A couple of weeks ago, I wrote a post detailing the freedom that players had in their own play. Reader Revaan wrote a series of questions that I wanted to answer but I never got around to it until now. IÃ¢â‚¬â„¢ll divide that post into two parts: One with a direct Q & A to his questions and the second half with a more detailed thought process.
Revaan: The debating about consequences of respeccing seems to make it clear that every guild should have a policy about respecs. Do you require approval from anyone? If so who?
Matt: Yes and no. Players are free to respec on their own time for PvP or just for general farting around. I impose no conditions on their respecs. When it comes to raids however, they’re required to go back to the original spec they asked to be in when they joined the guild. I’ll elaborate more on this later.
Revaan: Do you have some sort of trial period with the new spec?
Matt: I usually give it a raid. I’ll compare that day’s performance with data from past raids and see if there’s a significant difference. If both specs are about the same, it’s a wash. I’ll let them decide what’s better for their style of play.
Revaan: What if the chosen role is full?
Matt: Tough. It’s first come first serve, usually. If there’s a set amount of tanks and another player wants to go Prot, it’s highly unlikely they’ll ever get a spot unless one of the tanks decides to retire or spontaneously gets their account hacked. But that rarely happens.
(Actually, at the time of this writing, I just found out one of my main tanks had his account compromised. Go figure.)
Revaan: Are they first up if that role opens up or will the guild recruit and you need to compete with applicants?
Matt: Typically no. Players tend to have a certain amount of gear invested in them. For them to change roles like that is a messy undertaking for the guild because not only do we have to find a replacement for the spec they switched from, we also have to gear up that player again. It would be as if we were gearing up two players again instead of one. I would much rather recruit from outside but I will never say never. Situations like these are often resolved in a case by case basis.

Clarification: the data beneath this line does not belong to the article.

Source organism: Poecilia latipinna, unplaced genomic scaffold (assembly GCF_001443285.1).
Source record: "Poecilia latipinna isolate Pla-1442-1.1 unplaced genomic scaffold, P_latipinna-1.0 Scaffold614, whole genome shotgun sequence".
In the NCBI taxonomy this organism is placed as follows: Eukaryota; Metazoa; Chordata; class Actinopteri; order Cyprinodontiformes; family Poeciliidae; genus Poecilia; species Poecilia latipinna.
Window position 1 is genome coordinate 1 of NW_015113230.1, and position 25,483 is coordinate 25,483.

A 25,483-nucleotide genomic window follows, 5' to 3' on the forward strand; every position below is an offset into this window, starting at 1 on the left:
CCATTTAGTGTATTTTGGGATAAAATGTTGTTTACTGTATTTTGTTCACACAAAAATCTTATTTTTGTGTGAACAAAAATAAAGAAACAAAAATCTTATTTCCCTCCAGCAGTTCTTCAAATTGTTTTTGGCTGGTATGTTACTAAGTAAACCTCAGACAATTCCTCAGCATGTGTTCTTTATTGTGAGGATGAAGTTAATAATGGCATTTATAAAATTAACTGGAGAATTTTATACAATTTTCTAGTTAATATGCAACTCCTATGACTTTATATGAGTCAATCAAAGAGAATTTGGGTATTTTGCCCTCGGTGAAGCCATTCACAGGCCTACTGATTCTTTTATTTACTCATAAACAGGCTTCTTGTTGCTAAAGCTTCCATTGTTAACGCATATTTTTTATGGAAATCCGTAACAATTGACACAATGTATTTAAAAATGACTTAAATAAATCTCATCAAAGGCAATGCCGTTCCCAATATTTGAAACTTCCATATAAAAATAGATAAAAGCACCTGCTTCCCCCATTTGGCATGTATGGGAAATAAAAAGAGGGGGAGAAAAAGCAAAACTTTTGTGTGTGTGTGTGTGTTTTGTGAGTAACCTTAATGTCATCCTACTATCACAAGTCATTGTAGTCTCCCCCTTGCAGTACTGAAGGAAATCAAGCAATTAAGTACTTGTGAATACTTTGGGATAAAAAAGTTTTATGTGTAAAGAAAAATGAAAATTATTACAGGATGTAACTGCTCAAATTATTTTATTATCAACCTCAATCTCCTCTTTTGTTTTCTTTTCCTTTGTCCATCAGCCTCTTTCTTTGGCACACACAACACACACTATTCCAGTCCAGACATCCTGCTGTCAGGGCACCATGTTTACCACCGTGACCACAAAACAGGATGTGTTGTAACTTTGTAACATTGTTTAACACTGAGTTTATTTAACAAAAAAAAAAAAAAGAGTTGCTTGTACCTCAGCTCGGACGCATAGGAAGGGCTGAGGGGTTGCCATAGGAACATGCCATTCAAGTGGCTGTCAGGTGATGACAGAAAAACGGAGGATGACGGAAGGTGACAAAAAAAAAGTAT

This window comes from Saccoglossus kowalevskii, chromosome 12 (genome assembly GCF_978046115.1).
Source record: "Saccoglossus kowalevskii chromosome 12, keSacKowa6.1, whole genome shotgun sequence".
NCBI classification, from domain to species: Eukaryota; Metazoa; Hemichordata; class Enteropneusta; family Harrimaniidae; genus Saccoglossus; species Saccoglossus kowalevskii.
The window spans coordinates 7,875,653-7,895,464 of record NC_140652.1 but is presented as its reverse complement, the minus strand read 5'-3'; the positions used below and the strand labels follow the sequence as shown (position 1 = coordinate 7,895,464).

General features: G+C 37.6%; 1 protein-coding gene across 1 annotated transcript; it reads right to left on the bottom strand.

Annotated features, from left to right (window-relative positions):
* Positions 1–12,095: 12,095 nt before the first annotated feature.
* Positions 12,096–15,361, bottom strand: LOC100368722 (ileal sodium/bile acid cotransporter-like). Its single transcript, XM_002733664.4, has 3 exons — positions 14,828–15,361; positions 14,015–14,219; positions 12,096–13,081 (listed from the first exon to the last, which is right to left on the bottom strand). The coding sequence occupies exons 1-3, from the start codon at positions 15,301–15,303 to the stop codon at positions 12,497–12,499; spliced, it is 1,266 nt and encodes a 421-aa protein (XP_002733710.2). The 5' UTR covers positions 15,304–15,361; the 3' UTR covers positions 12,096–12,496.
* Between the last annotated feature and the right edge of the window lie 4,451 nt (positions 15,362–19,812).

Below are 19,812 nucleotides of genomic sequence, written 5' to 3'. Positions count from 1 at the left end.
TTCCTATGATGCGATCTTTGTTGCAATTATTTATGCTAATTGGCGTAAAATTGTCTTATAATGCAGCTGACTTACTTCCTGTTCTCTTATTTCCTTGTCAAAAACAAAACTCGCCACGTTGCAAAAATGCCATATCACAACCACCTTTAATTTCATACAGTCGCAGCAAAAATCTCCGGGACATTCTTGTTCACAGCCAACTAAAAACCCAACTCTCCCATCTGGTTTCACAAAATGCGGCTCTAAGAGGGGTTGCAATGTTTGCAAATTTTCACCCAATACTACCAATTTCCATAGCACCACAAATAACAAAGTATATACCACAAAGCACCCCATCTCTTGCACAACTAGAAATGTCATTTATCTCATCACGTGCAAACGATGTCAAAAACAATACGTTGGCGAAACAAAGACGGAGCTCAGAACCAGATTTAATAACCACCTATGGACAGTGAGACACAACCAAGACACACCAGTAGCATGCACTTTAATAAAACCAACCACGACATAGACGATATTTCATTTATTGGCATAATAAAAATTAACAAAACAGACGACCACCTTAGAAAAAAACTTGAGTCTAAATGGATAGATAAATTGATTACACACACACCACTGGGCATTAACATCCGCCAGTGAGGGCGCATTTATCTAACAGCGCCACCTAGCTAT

I don’t like asking people to re-talent themselves unless I have a very good reason to do so. I prefer to let players come to their own conclusion about what’s best for them.
Here is a list of the 3 goals for the 3 different roles in the game.
- DPS: To deal an insane amount of damage
- Heal: To heal or mitigate an insane amount of damage
- Tanking: To survive an insane amount of damage
Respeccing within the role
Let me give you an example of a case where I approved a respec.
During the infant stages of Conquest when we were working our way through Naxxramas, we picked up a Rogue named Derek. He’s an extremely bright and skilled player. He wanted to try out a new spec because he had reason to believe that he could increase his DPS output.
I don’t know much about Rogues. But I figured I had nothing to lose. I was essentially trading a DPS spec for a DPS spec.
After the raid was done, I pulled up the Patchwerk notes for that day along with notes from previous raids and compared them.
Sure enough, Derek’s performance improved notably. It was partly due to gear and partly his style. But it seemed the spec helped a lot. Alas, from what I’ve been told, this upcoming patch may nerf it. You Rogues probably know what I’m talking about because I don’t know what I’m talking about. All I know is, he respecced and his damage spiked upwards.
Derek did an insane amount of damage before. After the respec, he did an insanely higher amount.
Allow your raiders to innovate and test new specs that allow them to excel at the same role. I had a Warlock (let’s call him Tom) who tried a new spec every raid for the first few weeks because he wasn’t sure what the optimum spec was.
What’s cookie cutter now could become outdated later.
As my former mentor Blori once told me,
There ain’t a problem in the world that can’t be solved without more DPS.
Inform your GM
Let your raid leader know. I guarantee you that they will generally be supportive (the good ones at least). Here’s the process:
Derek: Hey Matt, I’d like to respec.
Matt: Why’s that?
Derek: I think I can do more damage
Matt: Sure, go for it and let me know what you need.
Derek: Don’t forget to log me for Patchwerk so I can compare it to last week.
It’s that simple.
This one I am not as receptive as. A raid composition consists of a simple equation:
X healers + Y DPS + Z tanks = Dead boss.
By changing the equation, you risk rendering the problem unsolvable. A great tank does not necessarily make a great healer and you may find yourself short stacked on bosses from time to time.
It is an extremely tough sell to a GM. But that’s when everything is good.
On the other hand, if your raid has a few key role players absent, requesting a respec could end up being favorable.
If I’m short on healers and a DPS hybrid requests to go healing to help alleviate the stress, I am way more likely to approve it.
- Keeps the raid in house. I don’t have to outsource my important roles to trade chat.
- Solves a problem with little effort: ItÃ¢â‚¬â„¢s a good reflection on the guild member.
I guess my underlying philosophy towards respeccing can be boiled down to one line:
If it improves the raid group in any way, ask.
Image courtesy of marcello99